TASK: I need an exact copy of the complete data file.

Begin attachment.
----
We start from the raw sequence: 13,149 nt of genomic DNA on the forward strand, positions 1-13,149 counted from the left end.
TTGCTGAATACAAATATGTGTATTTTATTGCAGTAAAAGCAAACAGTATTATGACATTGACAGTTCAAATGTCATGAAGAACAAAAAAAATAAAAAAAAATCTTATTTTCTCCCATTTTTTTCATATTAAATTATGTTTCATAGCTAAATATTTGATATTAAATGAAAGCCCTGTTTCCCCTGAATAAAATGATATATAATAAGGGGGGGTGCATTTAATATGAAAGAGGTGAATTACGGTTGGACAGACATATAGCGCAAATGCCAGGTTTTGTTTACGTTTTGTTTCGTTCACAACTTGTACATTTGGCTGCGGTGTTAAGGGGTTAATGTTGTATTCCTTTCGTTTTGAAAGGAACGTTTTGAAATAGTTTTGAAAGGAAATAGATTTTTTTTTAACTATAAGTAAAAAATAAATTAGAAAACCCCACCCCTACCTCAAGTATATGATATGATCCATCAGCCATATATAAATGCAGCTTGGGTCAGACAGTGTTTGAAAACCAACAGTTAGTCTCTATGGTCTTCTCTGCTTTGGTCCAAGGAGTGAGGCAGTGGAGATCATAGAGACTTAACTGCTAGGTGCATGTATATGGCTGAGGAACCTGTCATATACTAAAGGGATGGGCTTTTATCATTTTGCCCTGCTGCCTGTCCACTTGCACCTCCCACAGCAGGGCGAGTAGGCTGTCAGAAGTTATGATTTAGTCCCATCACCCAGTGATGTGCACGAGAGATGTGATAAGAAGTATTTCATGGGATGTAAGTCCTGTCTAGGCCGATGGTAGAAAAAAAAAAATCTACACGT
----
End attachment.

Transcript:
We start from the raw sequence: 13,149 nt of genomic DNA on the forward strand, positions 1-13,149 counted from the left end.
TTGCTGAATACAAATATGTGTATTTTATTGCAGTAAAAGCAAACAGTATTATGACATTGACAGTTCAAATGTCATGAAGAACAAAAAAAATAAAAAAAAATCTTATTTTCTCCCATTTTTTTCATATTAAATTATGTTTCATAGCTAAATATTTGATATTAAATGAAAGCCCTGTTTCCCCTGAATAAAATGATATATAATAAGGGGGGGTGCATTTAATATGAAAGAGGTGAATTACGGTTGGACAGACATATAGCGCAAATGCCAGGTTTTGTTTACGTTTTGTTTCGTTCACAACTTGTACATTTGGCTGCGGTGTTAAGGGGTTAATGTTGTATTCCTTTCGTTTTGAAAGGAACGTTTTGAAATAGTTTTGAAAGGAAATAGATTTTTTTTTAACTATAAGTAAAAAATAAATTAGAAAACCCCACCCCTACCTCAAGTATATGATATGATCCATCAGCCATATATAAATGCAGCTTGGGTCAGACAGTGTTTGAAAACCAACAGTTAGTCTCTATGGTCTTCTCTGCTTTGGTCCAAGGAGTGAGGCAGTGGAGATCATAGAGACTTAACTGCTAGGTGCATGTATATGGCTGAGGAACCTGTCATATACTAAAGGGATGGGCTTTTATCATTTTGCCCTGCTGCCTGTCCACTTGCACCTCCCACAGCAGGGCGAGTAGGCTGTCAGAAGTTATGATTTAGTCCCATCACCCAGTGATGTGCACGAGAGATGTGATAAGAAGTATTTCATGGGATGTAAGTCCTGTCTAGGCCGATGGTAGAAAAAAAAAAATCTACACGT